AN 86-year-old man who was told by staff at South West Acute Hospital he needed surgery at Altnagelvin in Derry was also told there was no ambulance available to take him there. The patient, described as being in extreme pain, was forced to find his own way to Derry.
The pensioner, from Fivemiletown, was taken to the South West Acute Hospital in the town and, when he was told the following day, he would have to undergo surgery the nurse also told him an ambulance was unavailable and he had to travel up to Altnagelvin himself.
Assembly member Lord Maurice Morrow said, “His elderly wife was contacted, and she was frantic trying to arrange transport. She doesn’t drive, and trying to get transport organized at such short notice and under incredible pressure to meet a slot for surgery was distressful for both.”
The incident took place last week, and, since then Morrow has been attempting to make contact with members of the Northern Ireland Ambulance Service (NIAS). When he managed to get in contact, he said they assured him that the matter would be investigated.
“Just imagine the circumstances of two elderly people, one of whom is weak, in pain and requiring surgery, the other beside herself with worry and put under undue stress, having to arrange their own transport to ensure important surgery is able to proceed. Neither of them should have had to go through this trauma at what was already a very worrying time,” Morrow added.
The NIAS confirmed that an investigation is ongoing.
Older Tourists Spend More
TOURISTS in Lahinch are getting older, it is claimed, as emigration takes its toll on visitors to the North Clare resort. This could well account for the fact that an increase of up to 30 percent in visitors to Kilkee this summer compares to a more modest three percent increase in Lahinch.
Kilkee business representatives have mixed reports in terms of the extent of tourism spend in the town, while the influx of people to Lahinch during the exceptionally good weather was not matched by a corresponding rise in revenue. Overall, the North Clare resort has seen a decrease in spending.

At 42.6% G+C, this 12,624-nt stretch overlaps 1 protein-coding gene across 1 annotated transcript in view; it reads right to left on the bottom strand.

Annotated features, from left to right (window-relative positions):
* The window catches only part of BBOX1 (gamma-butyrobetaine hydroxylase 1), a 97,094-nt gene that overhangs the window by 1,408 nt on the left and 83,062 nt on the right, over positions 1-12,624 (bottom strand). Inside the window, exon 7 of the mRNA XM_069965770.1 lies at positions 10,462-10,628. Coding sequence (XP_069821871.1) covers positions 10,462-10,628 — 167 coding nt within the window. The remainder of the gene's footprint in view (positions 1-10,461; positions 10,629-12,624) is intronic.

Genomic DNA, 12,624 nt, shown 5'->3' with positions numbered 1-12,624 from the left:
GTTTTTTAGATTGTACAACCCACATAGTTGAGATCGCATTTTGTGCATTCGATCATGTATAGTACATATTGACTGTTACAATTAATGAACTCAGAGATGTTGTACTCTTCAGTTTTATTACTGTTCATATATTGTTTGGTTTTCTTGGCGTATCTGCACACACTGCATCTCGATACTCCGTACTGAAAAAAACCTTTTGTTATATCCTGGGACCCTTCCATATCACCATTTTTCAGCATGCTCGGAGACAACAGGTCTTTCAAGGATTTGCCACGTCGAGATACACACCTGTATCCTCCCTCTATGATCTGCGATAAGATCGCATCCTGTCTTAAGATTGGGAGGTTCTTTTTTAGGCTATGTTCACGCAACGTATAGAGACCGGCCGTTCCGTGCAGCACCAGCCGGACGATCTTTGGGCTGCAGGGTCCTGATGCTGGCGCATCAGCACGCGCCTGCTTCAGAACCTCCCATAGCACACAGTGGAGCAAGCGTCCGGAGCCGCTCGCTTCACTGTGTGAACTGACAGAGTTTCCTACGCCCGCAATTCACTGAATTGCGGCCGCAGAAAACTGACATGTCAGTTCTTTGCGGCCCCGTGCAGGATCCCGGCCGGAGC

As the summer season draws to a close, Irish Hotels Federation president Michael Vaughan said there has been a change in the demographic of visitors to the Lahinch area. He noted a rise in the number of retired people visiting and a marked decrease in the number of young people coming to the resort for weekends.
“From looking around, I would say there are a lot more visitors in the over-55 age group or active retirement groups. Of course, they are the people who have some money to spend at the moment. There are definitely less younger holidaymakers. They seem to have emigrated,” said Vaughan.
“Emigration has taken its toll on the younger, partying-type tourists that would have come to the village in the past. Emigration is definitely a factor.”
Vaughan pointed out the good weather during July brought an influx of people to Lahinch, but this has not been matched by a corresponding rise in revenue.
“By and large, visitors to the area are up on previous years but not much more than two to three percent overall for the summer. The high season has been good, especially July and August but the earlier part of the season was down,” he said.
“There were lots of families here over the summer and I think surf schools did well but, anecdotally, the spend is down. Lots of day-trippers are bringing their own picnics, whereas before they would have had their lunch in pubs or restaurants locally. There are people coming to Lahinch but they are on a budget. Admission at attractions is good but the spend is not as high as it used to be and that has to be expected,” he said.
The Clare Champion
FUNERAL eulogies are to go in the Meath Diocese after a statement by Bishop Michael Smith concerning the “dumbing down” of the funeral Mass and rites.
From now on appreciations or eulogies by family members or friends of the deceased should not take place in the church but may take place after the Rite of Committal in the cemetery or when the family and friends gather.
“Secular songs, poems and texts devoid of a Christian content are out of place in the funeral liturgy,” Smith said.
“A post-Communion reflection of a prayerful nature can be given after Communion but this should be agreed beforehand with the celebrant and should not be used as a cloak for a eulogy. As is clear from the directives on the Funeral Rite, the deceased should not be canonized in the homily.”
Visiting priests officiating at a funeral will be informed of the regulations and asked to abide by them.
“It is important that undertakers in your area are aware of these regulations. It is also important that clear arrangements are in place on the signing of books of condolence. Some priests expressed the view that they should not be allowed in the church,” Smith added.
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